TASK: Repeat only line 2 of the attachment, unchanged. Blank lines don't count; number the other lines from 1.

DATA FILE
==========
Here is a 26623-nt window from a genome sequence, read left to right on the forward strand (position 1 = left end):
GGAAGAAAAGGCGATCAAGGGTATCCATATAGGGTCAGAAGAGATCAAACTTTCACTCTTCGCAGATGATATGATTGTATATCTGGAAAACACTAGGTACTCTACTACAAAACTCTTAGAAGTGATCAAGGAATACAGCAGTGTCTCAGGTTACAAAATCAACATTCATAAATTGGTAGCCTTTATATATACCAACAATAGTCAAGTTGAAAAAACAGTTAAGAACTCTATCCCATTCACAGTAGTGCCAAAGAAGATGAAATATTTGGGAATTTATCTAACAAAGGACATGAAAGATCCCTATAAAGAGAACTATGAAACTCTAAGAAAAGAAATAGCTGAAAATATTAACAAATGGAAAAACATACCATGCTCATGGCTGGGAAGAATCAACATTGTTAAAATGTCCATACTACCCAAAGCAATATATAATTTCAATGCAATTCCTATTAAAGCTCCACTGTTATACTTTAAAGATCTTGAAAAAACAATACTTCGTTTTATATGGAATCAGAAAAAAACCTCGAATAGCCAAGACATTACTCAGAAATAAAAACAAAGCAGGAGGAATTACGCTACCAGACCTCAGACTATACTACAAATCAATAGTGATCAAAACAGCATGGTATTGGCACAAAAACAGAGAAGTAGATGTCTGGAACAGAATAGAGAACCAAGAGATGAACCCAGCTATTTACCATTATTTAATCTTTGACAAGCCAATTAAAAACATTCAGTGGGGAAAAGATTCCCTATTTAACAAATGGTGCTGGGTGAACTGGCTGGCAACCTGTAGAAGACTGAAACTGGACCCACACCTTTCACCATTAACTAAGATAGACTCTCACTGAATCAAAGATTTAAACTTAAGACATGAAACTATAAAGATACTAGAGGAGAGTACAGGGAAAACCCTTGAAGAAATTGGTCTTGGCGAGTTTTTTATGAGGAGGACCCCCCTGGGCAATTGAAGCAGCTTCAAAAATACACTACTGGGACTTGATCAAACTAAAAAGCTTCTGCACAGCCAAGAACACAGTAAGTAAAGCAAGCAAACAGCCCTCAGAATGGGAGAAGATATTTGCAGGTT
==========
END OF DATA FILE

GGAAGAAAAGGCGATCAAGGGTATCCATATAGGGTCAGAAGAGATCAAACTTTCACTCTTCGCAGATGATATGATTGTATATCTGGAAAACACTAGGTACTCTACTACAAAACTCTTAGAAGTGATCAAGGAATACAGCAGTGTCTCAGGTTACAAAATCAACATTCATAAATTGGTAGCCTTTATATATACCAACAATAGTCAAGTTGAAAAAACAGTTAAGAACTCTATCCCATTCACAGTAGTGCCAAAGAAGATGAAATATTTGGGAATTTATCTAACAAAGGACATGAAAGATCCCTATAAAGAGAACTATGAAACTCTAAGAAAAGAAATAGCTGAAAATATTAACAAATGGAAAAACATACCATGCTCATGGCTGGGAAGAATCAACATTGTTAAAATGTCCATACTACCCAAAGCAATATATAATTTCAATGCAATTCCTATTAAAGCTCCACTGTTATACTTTAAAGATCTTGAAAAAACAATACTTCGTTTTATATGGAATCAGAAAAAAACCTCGAATAGCCAAGACATTACTCAGAAATAAAAACAAAGCAGGAGGAATTACGCTACCAGACCTCAGACTATACTACAAATCAATAGTGATCAAAACAGCATGGTATTGGCACAAAAACAGAGAAGTAGATGTCTGGAACAGAATAGAGAACCAAGAGATGAACCCAGCTATTTACCATTATTTAATCTTTGACAAGCCAATTAAAAACATTCAGTGGGGAAAAGATTCCCTATTTAACAAATGGTGCTGGGTGAACTGGCTGGCAACCTGTAGAAGACTGAAACTGGACCCACACCTTTCACCATTAACTAAGATAGACTCTCACTGAATCAAAGATTTAAACTTAAGACATGAAACTATAAAGATACTAGAGGAGAGTACAGGGAAAACCCTTGAAGAAATTGGTCTTGGCGAGTTTTTTATGAGGAGGACCCCCCTGGGCAATTGAAGCAGCTTCAAAAATACACTACTGGGACTTGATCAAACTAAAAAGCTTCTGCACAGCCAAGAACACAGTAAGTAAAGCAAGCAAACAGCCCTCAGAATGGGAGAAGATATTTGCAGGTT